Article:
Taking the Time to Walk Outside

Michelle Chahine Evening Walks With MinjayThis is what I got to see because of Minjay.

I know for a fact, with 100% certainty, that 2 Mondays ago when I took this picture, I would have stayed indoors if it weren’t for Minjay. When you get home at the end of several hours at work, most likely at a desk inside an office space, you often want to do nothing but sit on the couch. Even after you’ve been sitting all day.

I know this, because I was like that, and I think I still would be if I didn’t have to take Minjay for his evening walk. Every. Single. Day. He needs it, and he’s taught me that so do I.

This speaks to three essential things to work-life balance: moving (taking care of your body), nature and Minjay.

Having a pet, especially a happy, energetic dog, has forced me to take at least 2 long walks every day, at least 30 minutes each. The evening walk often coincides with sunset, depending on the time of the year. It really is a magic hour in the park, as you can see in the picture above. I stopped in my tracks once we turned a corner and I saw the stunning view above with the soft clouds decorating the colored sky. My energy shifted instantly. I was like a new person, no longer tired or weary. I couldn’t help but think of the contrast of the “rest” I would have gotten sitting on the couch at home, probably watching TV, which would have resulted in more of the same, dull energy.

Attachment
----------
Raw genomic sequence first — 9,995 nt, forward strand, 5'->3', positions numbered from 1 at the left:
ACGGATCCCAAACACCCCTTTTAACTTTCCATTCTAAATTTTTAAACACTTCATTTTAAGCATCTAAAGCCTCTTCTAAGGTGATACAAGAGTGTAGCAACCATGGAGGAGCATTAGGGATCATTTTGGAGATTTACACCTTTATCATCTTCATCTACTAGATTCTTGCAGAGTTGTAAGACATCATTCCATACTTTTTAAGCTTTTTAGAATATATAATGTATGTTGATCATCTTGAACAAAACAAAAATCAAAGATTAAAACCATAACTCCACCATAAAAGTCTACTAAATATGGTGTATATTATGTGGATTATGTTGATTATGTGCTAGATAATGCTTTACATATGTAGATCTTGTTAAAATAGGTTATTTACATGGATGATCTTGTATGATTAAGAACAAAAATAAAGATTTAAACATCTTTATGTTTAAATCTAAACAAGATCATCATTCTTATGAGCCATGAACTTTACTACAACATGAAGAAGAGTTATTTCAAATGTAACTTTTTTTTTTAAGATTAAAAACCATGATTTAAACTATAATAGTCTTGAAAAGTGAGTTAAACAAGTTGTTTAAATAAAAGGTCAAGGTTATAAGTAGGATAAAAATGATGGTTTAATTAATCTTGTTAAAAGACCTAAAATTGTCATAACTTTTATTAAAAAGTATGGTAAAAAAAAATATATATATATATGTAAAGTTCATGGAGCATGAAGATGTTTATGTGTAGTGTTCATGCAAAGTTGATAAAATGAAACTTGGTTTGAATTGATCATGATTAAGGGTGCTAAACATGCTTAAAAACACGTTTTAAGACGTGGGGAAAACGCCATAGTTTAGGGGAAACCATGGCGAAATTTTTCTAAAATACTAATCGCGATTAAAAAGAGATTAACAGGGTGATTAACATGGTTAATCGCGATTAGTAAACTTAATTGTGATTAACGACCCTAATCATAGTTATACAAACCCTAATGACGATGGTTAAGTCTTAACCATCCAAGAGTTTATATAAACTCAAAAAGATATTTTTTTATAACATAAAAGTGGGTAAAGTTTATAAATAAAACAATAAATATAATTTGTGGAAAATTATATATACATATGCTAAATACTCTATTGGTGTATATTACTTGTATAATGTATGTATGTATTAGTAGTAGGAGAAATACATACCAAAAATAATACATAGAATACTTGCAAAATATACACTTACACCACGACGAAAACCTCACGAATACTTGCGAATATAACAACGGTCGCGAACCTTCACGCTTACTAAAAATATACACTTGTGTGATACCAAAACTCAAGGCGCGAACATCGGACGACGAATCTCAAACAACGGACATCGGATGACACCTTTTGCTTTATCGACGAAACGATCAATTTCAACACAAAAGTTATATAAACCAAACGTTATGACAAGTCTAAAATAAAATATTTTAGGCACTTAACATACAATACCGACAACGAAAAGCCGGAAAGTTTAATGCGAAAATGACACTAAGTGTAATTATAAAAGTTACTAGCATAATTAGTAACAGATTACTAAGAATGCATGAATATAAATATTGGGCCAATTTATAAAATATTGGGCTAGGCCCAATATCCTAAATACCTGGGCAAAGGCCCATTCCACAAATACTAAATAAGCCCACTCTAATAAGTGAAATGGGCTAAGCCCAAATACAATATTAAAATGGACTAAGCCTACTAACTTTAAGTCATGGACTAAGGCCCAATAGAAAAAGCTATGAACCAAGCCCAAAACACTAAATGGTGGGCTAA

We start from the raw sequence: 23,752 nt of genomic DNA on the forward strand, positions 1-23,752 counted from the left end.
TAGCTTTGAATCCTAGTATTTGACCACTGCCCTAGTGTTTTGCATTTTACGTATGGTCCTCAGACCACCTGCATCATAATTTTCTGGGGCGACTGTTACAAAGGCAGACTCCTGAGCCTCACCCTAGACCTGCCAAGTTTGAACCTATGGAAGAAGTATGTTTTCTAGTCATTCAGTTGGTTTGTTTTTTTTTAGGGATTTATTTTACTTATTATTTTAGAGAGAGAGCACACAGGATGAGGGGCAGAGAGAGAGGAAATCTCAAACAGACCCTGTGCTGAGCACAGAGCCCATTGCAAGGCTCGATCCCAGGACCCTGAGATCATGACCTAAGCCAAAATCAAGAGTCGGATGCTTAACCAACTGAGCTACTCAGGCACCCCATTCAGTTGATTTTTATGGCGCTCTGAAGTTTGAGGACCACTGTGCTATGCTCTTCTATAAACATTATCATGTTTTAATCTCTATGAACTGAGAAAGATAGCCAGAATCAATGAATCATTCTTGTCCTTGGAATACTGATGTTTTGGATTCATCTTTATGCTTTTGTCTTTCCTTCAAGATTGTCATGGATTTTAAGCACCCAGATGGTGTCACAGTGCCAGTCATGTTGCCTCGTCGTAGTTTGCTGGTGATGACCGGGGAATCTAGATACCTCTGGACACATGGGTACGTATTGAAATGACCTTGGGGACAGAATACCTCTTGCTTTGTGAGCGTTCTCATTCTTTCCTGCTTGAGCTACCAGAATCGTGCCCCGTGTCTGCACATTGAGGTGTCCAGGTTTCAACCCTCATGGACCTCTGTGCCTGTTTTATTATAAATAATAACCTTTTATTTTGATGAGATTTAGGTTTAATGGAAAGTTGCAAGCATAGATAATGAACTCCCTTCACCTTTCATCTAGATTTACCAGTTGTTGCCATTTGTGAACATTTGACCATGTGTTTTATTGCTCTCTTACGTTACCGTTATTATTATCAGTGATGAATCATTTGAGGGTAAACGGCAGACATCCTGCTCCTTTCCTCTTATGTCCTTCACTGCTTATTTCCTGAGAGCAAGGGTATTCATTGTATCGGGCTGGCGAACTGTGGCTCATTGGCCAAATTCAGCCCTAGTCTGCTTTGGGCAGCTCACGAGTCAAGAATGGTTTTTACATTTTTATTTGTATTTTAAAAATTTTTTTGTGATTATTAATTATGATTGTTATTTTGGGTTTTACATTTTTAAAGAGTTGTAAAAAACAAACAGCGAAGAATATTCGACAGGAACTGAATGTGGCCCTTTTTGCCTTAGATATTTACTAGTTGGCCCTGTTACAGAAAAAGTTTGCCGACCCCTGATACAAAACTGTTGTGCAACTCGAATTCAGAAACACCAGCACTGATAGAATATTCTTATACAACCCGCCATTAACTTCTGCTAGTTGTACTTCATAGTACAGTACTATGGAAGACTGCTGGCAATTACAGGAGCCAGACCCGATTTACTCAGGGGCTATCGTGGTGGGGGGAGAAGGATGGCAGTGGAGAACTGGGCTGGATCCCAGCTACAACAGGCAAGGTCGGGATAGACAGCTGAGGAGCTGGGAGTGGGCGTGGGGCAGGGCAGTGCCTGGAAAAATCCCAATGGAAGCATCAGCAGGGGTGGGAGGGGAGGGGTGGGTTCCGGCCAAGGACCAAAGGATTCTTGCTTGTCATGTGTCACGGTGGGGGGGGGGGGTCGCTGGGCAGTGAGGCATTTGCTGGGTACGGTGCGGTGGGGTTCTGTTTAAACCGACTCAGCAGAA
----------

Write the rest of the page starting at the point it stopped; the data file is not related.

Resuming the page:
Walking, of course, isn’t just about the physical benefits of exercising your body after likely sitting most of the day. On evening walks, and morning ones too, I also end up taking care of my mind, surrounded by trees, green and natural beauty. Author Richard Louv even coined the term “nature-deficit disorder” to describe the effect of urban dwelling, spending much of our time indoors and the rise of electronic media that fills up so much of our day (see my previous post about going “screen-free”). This is especially worrisome when it comes to children. There seems to be increasing attention being given to the issue. For example, I was happy to see recently a “Discover The Forest” billboard in a prime spot on Santa Monica Boulevard.

Louv writes about how connecting with nature boosts creativity and well-being in all areas of our life. The positive effects of taking time to walk in nature aren’t abstract, he explains in this Q&A with National Geographic:

If you look at a new body of research on depression, ADD, physical health, child obesity, and the epidemic of inactivity, nature is a good antidote to all of that. I didn’t coin it, but I like the phrase “sitting is the new smoking,” because new evidence shows that sitting long hours every day can have serious health risks similar to those caused by smoking.

Researchers at the University of Illinois are investigating whether time in the woods could be used to supplement treatment of ADD. A study at the University of Kansas found that young people who backpacked for three days showed higher creativity and cognitive abilities. People in hospitals who can see a natural landscape have been shown to get better faster.

As an antidote, we need to figure out ways to increase nature time even as technology increases. It has to be a conscious decision.

Read the full Q&A here.

 

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